Author: Sherri Kolade
The fields of technology, law, construction and some business sectors are in dire need of black women, black women are always ahead of the curve wherever they go.
However, there is still much to be desired. Among black women who leave the workforce in high numbers (according to a report by the Bureau of Labor Statistics) who are still unpaid; there are many gaps in various job sectors that need to be addressed.
According to Health Affairs, while many workforce segments have low percentages of black women working, the healthcare field is oversaturated with this demographic group, more than any other population segment.
The health care sector employs 23 percent, or more than one in five black women, in the workforce; black women in that group work most in the long-term care industry at 37 percent and in positions requiring licensure as nurses or practical assistants at 42 percent.
In fact, it was a black woman, Dr. Kezzmekia Corbett, who came to the rescue when COVID-19 swept the world. The National Center for Biotechnology Information at the National Library of Medicine developed an early iteration of the vaccine responsible for saving lives around the world.
The Center for American Progress, a neutral and independent think tank, said that while black women have entered more diverse fields over time, they have also experienced significant occupational segregation, which concentrates them in low-compensation and low-mobility positions.
Research establishes a connection between the status of black women in the workforce and the racial and sexist historical legacies of the division of housework and caregiving during slavery.
Black women often face opposition because they are not seen as conforming to traditional, predominantly male norms of success, even after moving into jobs traditionally occupied by men or white workers and climbing the career ladder in managerial or leadership roles, according to American Progress. This limited view reinforces a myth that reduces Black women’s job opportunities and creates barriers to future professional success.
Cherri Harris, president and CEO of Swint Logistics Group, told the Michigan Chronicle that she began her unusual career choice by starting out as a truck driver for her Detroit-based company.
Harris said his company has branched out from trucks to add commercial construction, training, consulting and specialized services such as asphalt paving and underground cameras for main sewers.
She prides herself on being an award-winning certified minority women-owned company with numerous Wayne County and federal certifications, among others.
“These certificates are very beneficial. Our Wayne County certification paved the way for us to be able to bid,” he said.
Harris said for other black women like her who are interested in trucking or other careers, it’s always a good idea to network with people in those industries.
“Having a great reputation is more valuable than money. The relationships you make in business will help you expand your business, meet new people, learn new things and make money along the way,” he said. “Therefore, it is very important for me to be responsive, productive and, above all, responsible. I highly recommend that every black woman in the trucking industry have a mentor. Your mentor should be someone who is very successful in the industry and willing to help and lend a hand to help you become a better business owner.”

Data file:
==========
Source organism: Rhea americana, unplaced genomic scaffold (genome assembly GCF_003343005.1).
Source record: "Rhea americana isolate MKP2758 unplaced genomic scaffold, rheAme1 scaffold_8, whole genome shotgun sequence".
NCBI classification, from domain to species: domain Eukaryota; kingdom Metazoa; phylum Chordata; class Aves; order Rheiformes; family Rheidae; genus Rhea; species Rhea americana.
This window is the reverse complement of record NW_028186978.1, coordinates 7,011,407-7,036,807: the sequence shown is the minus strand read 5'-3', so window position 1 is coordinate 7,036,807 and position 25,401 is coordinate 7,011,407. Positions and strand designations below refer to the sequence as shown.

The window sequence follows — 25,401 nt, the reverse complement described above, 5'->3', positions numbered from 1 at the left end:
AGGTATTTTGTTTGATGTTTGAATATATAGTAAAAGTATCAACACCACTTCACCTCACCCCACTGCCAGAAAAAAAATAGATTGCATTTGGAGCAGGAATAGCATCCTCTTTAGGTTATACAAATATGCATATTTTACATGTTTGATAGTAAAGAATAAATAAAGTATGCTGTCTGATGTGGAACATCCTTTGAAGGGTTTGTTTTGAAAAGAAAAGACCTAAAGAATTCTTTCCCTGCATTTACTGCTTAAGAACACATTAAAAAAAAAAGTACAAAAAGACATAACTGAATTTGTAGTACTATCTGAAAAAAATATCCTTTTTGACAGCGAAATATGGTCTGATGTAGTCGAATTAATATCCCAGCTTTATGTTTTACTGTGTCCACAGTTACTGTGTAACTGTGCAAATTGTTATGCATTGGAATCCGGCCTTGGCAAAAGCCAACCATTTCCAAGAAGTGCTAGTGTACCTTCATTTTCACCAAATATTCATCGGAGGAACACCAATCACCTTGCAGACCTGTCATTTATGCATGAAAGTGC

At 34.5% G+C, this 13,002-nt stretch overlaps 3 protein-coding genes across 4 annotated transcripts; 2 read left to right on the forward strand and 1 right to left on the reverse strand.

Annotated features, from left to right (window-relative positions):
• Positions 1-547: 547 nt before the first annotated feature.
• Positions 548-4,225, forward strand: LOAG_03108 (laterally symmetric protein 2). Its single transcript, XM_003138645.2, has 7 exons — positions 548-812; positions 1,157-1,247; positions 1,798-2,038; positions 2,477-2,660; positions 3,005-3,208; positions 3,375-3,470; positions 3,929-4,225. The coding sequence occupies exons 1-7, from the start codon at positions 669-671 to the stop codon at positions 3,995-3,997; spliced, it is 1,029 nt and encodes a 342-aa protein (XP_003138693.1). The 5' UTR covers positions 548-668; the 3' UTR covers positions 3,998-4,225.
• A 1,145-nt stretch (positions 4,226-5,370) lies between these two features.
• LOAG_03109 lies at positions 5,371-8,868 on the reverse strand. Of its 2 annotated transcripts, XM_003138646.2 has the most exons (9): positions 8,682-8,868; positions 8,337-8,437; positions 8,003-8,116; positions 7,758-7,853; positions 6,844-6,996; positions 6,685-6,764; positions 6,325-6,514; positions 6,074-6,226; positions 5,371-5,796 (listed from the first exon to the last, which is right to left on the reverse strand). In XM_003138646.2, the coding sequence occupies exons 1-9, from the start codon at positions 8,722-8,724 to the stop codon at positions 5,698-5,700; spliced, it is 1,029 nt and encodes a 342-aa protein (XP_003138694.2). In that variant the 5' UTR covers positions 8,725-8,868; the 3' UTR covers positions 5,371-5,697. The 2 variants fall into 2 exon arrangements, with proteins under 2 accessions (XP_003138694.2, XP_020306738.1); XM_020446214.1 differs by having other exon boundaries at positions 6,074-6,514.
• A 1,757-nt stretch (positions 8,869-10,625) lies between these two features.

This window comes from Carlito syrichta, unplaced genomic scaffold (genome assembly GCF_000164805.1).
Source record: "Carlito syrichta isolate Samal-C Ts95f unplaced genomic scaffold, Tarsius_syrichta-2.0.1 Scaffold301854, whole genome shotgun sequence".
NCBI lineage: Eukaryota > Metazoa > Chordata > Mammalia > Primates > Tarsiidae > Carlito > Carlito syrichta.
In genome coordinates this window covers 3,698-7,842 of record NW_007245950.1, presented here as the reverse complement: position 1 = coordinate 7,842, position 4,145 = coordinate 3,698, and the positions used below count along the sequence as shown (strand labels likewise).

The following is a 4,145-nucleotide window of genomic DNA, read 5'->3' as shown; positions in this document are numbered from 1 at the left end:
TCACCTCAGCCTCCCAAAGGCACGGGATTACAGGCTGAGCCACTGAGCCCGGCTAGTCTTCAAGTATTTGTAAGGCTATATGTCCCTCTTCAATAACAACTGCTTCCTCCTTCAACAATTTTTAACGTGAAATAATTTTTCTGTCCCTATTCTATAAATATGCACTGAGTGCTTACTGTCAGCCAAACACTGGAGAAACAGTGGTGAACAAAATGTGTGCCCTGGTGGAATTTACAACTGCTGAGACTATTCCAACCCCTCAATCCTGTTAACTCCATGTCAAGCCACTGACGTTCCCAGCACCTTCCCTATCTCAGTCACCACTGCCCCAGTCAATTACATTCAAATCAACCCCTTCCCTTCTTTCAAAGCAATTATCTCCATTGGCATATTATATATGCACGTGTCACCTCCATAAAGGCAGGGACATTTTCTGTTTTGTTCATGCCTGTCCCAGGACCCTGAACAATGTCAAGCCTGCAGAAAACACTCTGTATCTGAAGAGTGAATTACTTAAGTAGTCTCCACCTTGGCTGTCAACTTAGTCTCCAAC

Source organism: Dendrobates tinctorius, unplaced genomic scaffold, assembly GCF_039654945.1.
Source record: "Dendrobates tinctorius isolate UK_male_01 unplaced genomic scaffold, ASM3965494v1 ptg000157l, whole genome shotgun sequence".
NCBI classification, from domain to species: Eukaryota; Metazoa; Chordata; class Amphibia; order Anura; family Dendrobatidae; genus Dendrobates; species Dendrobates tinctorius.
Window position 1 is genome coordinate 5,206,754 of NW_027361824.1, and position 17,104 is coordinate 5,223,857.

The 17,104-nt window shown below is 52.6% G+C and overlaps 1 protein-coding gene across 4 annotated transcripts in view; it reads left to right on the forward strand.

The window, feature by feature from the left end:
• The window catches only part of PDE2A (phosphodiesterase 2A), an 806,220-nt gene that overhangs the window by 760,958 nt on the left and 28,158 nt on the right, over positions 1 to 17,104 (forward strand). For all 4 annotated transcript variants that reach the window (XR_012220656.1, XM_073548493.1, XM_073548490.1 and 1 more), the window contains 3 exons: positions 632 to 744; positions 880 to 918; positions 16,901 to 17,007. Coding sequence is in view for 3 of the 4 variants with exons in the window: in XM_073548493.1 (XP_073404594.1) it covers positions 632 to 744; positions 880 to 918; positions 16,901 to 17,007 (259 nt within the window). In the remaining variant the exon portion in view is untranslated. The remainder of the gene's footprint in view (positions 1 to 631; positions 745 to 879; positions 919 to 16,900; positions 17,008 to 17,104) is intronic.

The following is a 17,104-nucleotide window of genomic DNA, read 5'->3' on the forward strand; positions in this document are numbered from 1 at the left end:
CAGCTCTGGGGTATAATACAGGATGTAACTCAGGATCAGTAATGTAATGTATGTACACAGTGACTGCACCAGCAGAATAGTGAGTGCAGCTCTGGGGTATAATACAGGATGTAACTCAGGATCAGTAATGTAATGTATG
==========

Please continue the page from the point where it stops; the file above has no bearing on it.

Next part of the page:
It’s increasingly common for black women to start in this industry, even though, according to the US Census Bureau, more than 90 percent of truckers are men.
Workers in the trucking industry are gaining many new colleagues nationwide, especially black women who are pursuing it as a viable career.
In some cases, truck drivers are “aging out”. Black women have been swallowed up by the 3 million truckers in 18 wheelers and big trucks, and there are plenty of those drivers around.
Harris added that having a seat at the table means “being willing to sit at that table.”
“You have to earn that seat at the table. It’s very important to get to the table and it comes with a lot of work and determination,” he said, adding that his firm is at the table with Barton Malow, Wayne County and Bedrock for one of the company’s largest contracts. the history “It requires a lot of work, time and money.”
Harris said she does everything for her daughter as a single mother.
“I’ve been a single mom since day one,” she said, adding that this field helped her learn something new and take risks, which she encourages others to do. “Think outside the box. Go to an industry that is rarely thought of, because not everyone is into it.’
Asia Hamilton, artist-photographer, founder and chief curator at Norwest Gallery of Art, agrees.
Hamilton also, a Detroit Entertainment Curator Representing District 1, she told the Michigan Chronicle that while her tenure as art curator is dominated by women, it’s not necessarily filled with women of color, and the opposite is true in the photography industry.
] especially as a white male-dominated commercial industry,” he said, adding that it was apparently “two strikes against him.”
“I definitely had to create my own path,” Hamilton said. “Women have to create their own path. Maybe not
] most of those big commercial concerts
] men would get it, but we
] to what we could do.”
However, he said mentoring other like-minded people goes a long way in building relationships, friendships, etc.
] The camaraderie is definitely, you know, you have options…if you need to buy ammo or equipment or whatever you need to buy to get your career going.
]” said Hamilton.
This the message It was originally published in Michigan Chronicle.